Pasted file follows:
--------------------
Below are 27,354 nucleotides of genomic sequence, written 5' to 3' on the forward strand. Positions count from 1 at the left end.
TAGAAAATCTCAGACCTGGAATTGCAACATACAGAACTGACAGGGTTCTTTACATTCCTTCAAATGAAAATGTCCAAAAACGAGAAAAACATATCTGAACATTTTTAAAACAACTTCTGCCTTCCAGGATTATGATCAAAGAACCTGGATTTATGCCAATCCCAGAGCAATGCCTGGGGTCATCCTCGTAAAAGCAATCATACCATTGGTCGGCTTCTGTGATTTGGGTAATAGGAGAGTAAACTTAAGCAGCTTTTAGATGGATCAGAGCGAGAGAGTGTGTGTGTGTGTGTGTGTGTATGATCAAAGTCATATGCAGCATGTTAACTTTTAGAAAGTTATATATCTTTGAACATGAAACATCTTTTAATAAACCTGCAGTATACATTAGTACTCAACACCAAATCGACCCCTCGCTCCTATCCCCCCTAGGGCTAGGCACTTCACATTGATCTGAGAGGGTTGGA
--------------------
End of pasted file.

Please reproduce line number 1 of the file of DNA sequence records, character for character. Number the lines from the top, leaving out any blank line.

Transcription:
Below are 27,354 nucleotides of genomic sequence, written 5' to 3' on the forward strand. Positions count from 1 at the left end.